How did the songs come together for the album? Talk about your song writing process.
I had recorded “Buriedfed” myself in 2003 and was part of a collection of demos I gave Chris Taylor. I wrote “The Debtor” on a piano at NYU-I would sneak in and use after I got off the nightshift at the Strand. I like to sit around and play music until a song happens. I usually know what it’s about and then I’ll write lyrics when it’s time to do vocals. Lyrics usually make sense to me a couple years later as a very obvious illustration of the error of my ways at the time.

What about collaborating with Kyp Malone from TVOTR and Chris Bear and Chris Taylor from Grizzly Bear? How did that transpire?
I know them all from playing around the neighborhood. They said I had potential. They said they’d make me a star.

While working with them did you ever think, “Wow, I was living on the streets not long ago, and now here I am working with some of the most talented artists in music?”
Not really, the summer I was on the street was pretty far removed from that. Also, I had always interacted with those people as peers and family. I’ve made music in this city for the past eight years. Those people are also my family, when my ex left me and threw me out last summer those are the people whose couches I slept on when I wasn’t sleeping in the rehearsal space. I shy away from romanticizing my homelessness because I feel like it is easily misunderstood. I’m just not very good at things like leases and planning ahead.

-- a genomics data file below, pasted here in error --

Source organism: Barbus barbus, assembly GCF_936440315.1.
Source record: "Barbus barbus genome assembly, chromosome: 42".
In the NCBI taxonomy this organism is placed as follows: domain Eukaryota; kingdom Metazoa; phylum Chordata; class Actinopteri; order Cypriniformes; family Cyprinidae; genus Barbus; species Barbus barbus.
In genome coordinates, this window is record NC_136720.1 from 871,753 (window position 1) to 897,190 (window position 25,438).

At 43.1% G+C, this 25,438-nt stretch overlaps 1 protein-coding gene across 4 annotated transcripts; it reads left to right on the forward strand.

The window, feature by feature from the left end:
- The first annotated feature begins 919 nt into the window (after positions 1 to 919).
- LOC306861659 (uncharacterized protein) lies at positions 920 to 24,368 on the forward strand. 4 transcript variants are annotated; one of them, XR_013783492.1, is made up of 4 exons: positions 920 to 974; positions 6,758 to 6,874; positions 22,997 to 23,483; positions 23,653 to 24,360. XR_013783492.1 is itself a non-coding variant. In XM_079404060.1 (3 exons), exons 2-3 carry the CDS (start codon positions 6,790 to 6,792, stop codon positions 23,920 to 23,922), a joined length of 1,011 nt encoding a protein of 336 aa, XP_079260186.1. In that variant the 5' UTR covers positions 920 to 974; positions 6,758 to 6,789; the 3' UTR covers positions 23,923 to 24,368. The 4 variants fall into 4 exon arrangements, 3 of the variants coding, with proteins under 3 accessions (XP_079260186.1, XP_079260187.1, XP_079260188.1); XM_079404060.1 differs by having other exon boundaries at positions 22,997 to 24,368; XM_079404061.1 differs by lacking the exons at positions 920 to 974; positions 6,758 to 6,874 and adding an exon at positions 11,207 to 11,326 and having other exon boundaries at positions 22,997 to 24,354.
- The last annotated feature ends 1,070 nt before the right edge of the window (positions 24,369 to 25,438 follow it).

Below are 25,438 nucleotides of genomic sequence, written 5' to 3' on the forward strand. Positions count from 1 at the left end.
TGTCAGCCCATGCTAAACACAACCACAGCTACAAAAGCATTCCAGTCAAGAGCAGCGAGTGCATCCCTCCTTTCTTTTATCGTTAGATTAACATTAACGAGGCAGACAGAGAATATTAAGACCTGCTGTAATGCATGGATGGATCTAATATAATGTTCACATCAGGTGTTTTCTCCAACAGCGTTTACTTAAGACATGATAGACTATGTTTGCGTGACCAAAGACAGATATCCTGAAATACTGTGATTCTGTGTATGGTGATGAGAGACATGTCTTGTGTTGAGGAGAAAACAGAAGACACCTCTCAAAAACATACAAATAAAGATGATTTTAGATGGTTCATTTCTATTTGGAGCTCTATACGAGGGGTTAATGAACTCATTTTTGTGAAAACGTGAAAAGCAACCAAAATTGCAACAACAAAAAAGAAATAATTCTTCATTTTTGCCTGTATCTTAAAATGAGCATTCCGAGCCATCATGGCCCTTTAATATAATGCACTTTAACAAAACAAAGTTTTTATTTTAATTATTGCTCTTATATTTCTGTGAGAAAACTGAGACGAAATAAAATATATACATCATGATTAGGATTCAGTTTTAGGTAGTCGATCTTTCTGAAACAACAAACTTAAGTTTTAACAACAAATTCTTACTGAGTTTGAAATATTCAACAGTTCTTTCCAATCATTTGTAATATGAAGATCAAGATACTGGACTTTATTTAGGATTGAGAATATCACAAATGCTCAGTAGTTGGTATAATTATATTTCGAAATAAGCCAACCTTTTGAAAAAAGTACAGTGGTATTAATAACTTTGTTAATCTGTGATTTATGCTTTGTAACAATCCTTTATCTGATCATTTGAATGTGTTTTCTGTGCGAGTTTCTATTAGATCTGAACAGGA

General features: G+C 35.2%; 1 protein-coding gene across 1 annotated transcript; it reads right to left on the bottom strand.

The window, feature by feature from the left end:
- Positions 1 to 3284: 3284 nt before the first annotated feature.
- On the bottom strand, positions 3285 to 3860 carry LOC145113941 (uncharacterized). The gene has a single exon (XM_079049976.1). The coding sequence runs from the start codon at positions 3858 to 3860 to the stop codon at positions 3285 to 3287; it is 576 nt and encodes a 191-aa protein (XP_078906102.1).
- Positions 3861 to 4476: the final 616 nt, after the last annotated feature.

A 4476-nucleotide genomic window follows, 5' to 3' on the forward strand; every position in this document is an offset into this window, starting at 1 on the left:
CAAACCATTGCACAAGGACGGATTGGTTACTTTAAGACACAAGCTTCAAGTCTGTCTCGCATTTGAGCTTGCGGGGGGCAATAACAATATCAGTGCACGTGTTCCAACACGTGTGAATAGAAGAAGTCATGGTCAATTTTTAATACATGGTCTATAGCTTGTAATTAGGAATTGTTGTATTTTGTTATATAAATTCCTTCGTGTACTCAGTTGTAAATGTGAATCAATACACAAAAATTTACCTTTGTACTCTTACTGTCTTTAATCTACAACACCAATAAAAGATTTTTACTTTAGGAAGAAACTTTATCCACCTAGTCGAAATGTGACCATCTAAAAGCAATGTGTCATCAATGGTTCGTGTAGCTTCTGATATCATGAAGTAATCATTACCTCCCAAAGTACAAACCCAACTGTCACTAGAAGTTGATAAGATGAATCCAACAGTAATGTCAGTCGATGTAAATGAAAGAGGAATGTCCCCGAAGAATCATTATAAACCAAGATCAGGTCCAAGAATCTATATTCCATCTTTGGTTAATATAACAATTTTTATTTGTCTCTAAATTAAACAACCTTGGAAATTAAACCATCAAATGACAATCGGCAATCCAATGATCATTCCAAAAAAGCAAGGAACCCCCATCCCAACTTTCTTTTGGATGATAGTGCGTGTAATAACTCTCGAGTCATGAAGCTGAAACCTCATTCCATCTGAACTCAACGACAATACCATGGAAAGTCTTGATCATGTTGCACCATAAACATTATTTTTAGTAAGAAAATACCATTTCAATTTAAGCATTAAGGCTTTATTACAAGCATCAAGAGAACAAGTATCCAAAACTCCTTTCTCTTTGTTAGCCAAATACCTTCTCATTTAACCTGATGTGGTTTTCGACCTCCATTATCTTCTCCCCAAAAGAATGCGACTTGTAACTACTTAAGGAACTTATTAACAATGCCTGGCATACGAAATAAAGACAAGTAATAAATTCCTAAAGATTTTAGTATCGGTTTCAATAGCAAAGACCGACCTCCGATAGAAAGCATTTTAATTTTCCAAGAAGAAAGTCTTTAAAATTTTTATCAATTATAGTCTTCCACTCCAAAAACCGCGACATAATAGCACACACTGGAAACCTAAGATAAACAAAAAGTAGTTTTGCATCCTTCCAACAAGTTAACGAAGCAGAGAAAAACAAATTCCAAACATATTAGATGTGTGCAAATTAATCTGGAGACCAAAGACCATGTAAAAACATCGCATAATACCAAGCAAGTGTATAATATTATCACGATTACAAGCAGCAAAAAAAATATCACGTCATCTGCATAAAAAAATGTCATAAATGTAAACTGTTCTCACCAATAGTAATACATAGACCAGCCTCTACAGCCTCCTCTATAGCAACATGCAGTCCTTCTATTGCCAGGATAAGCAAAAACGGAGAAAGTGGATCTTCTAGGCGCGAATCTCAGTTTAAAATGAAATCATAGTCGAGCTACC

This debut illustrates a lyrical prowess-songs like “Buriedfed,” “Boneindian,” “Who’s Laughing” and “The Debtor,” to name a few. Who are some of the writers that inspire you?
Thank you. I’m into the obvious ones: Dylan, Cohen, Reed, Jay-Z, Danzig, Eminem, Malkmus, Pynchon, Didion…

A number of these songs also deal with love, particularly lovers lost. Lines like in “Woodfriend,” “Bet you’d be alright in bed, still I’ll take sleep instead,” are extremely honest, but also easy for anyone to relate to. Do you feel like a lot of love songs these days miss the point?
A lot of love songs have always missed the point. But that’s the eternal scourge of relationships-missing the point. Otherwise we’d all have it figured out and wallow in romantic bliss for all eternity. Do people still write love songs? Everyone in New York is so post-love, post-relationship, it’s disgusting. One of these days a real rain is gonna come…

You were just on tour with White Rabbits. What was it like being on the road again?
I felt like I had my first job. My dad came to the show in L.A. and was so weirded out to be at MY show and to come sit in the greenroom with MY friends. White Rabbits were an absolute delight to tour with.

What are your plans for the rest of summer/ fall?
Trying to record a third record, get a label for the second and get out of Brooklyn and back on tour. If the Lakers win the finals I bet myself I’d move to L.A. for at least six months, so that might happen…